If Plants Are Disappearing, Why Are There So Many of Them on My Shirt?

The academic journal Nature Ecology and Evolution published in mid-June an alarming report on the accelerating rate of plant extinction, but if we’re being honest, they would do better to chuck that report aside and find relief in the current state of menswear.

The report, which was published without consulting the fashion industry, found that every year for the past 250 years, an average of two plant species have gone extinct, while plants discovered since 1900 have disappeared even faster. When questioned about the study, plant researcher Dr. Maria Vorontsova said, “we suffer from plant blindness. Animals are cute, important and diverse, but I am absolutely shocked how a similar level of awareness and interest is missing for plants. We take them for granted, and I don’t think we should.”

If we are to take those scientists at their word, things seem dire indeed. The Wall Street Journal reported last year that widespread disinterest in plants leaves government agencies scrambling for employees who can handle policy related to plant extinction and invasive species. 

But these scientists are wrong. Plants are reappearing, in the form of floral fabrics that decorate the bodies of fashion conscious men. As every men’s magazine has by now observed, we are in the midst of a floral shirt revival. More pineapples roam the streets than ever in recent memory. To embrace a man in 2019 is to hug dozens of little trees at once. If wearing a sports jersey is to flaunt your fandom for all to see, then we are bigger fans of plants than we have been in years.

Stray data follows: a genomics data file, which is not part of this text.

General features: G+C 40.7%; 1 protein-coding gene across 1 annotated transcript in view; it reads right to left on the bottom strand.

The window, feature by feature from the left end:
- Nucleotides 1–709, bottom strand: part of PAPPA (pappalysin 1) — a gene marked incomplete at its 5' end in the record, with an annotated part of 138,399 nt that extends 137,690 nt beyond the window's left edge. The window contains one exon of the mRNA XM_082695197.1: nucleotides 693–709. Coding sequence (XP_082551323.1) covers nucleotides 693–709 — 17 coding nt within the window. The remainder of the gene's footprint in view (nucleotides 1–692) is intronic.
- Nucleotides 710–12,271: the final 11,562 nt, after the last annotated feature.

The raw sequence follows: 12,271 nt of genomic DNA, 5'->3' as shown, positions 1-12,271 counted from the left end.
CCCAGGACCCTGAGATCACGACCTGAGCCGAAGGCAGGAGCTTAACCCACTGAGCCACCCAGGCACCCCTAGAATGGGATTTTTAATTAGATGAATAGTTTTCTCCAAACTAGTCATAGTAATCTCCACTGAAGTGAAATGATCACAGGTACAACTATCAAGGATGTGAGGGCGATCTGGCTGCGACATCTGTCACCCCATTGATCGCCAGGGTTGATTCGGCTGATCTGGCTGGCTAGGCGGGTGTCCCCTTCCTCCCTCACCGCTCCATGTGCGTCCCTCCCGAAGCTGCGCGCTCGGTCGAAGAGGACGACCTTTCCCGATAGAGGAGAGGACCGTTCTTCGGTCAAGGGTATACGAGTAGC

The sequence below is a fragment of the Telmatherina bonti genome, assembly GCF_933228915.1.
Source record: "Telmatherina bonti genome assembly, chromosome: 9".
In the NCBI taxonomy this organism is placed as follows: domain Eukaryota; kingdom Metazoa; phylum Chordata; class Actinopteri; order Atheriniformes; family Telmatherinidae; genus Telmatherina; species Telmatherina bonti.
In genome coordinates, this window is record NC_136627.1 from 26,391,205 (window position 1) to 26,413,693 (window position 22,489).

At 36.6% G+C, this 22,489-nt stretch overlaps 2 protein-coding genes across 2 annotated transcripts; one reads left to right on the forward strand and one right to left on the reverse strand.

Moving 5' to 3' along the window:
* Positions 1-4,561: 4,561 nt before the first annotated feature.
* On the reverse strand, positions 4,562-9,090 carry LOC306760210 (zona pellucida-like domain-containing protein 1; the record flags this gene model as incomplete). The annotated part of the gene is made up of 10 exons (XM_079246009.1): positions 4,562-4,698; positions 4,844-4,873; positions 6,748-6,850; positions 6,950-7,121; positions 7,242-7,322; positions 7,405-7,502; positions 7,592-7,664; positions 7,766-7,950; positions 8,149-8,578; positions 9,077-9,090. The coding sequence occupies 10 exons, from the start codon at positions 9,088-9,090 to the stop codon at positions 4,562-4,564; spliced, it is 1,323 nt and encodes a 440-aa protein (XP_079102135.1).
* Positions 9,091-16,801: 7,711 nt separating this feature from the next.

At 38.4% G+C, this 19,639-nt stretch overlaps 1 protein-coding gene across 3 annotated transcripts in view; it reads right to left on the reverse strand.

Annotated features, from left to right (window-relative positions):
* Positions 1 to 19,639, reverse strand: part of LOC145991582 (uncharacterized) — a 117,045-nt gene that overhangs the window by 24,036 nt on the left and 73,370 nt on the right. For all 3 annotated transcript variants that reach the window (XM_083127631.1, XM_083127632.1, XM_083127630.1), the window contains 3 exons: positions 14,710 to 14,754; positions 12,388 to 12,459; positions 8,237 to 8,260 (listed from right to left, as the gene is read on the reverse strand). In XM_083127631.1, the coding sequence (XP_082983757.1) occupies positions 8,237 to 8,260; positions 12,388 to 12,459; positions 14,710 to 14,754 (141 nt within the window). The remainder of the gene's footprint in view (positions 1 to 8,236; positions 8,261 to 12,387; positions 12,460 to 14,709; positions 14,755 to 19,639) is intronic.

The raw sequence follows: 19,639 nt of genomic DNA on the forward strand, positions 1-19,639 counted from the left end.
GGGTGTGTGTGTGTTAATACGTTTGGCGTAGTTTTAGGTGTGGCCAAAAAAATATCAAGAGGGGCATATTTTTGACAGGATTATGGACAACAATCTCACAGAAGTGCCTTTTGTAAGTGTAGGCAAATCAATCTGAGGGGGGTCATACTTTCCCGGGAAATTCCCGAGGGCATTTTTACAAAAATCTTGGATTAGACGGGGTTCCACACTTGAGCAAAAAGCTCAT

This wasn’t always the case. In 1999, floral shirts’ cachet was less certain, so it made sense for James Wandersee and Elisabeth Schussler to coin the phrase “plant blindness” to describe our habit of shafting plants to the background while cooing over the adorable animals that stomp over them. But if those researchers overcame their own blindness, they would see how legions of men walking out their front doors with seed packets printed across their torsos show that things couldn’t possibly be as bad as they say. 

If plant researchers looked up once in a while from their field studies and data, they would see that ecological health has always corresponded with the number of floral shirts existing at a given moment. 

In 1957, the government was too busy passing the Federal Plant Pest Act to see the only real plant pest was Frank Sinatra, who with his Aloha shirt had for years been starting fights for no reason with other men in Aloha shirts in From Here to Eternity.

Instead of building the Mauna Loa observatory in 1958 to keep track of atmospheric carbon dioxide, government officials could have gathered around the peeling Fauxna Loa at their nearest tiki bar and, judging by the beautiful bouquet of off-hour office workers doing their best to look relaxed, noticed that nature was well accounted for.

In 1961, scientists were so busy raising the alarm over the invasive miconia tree’s rapid land-grab in Oahu that they failed to observe Hawaii was also being invaded by Elvis and his swarm of gawkers in Blue Hawaii, surely replenishing any lost flora with its rayon equivalent.

And, as the Endangered Species Act evolved throughout the 70s to protect an expanding roster of plants, none of the officials behind it realized how futile their efforts were, as plant life far more colorful and numerous was being promoted in the same period by the evolving career of Jimmy Buffet. 

Next year, when the season’s first crop of shirts arrive with little glaciers all over them, we can rest easy knowing the dangers of climate change are also behind us.

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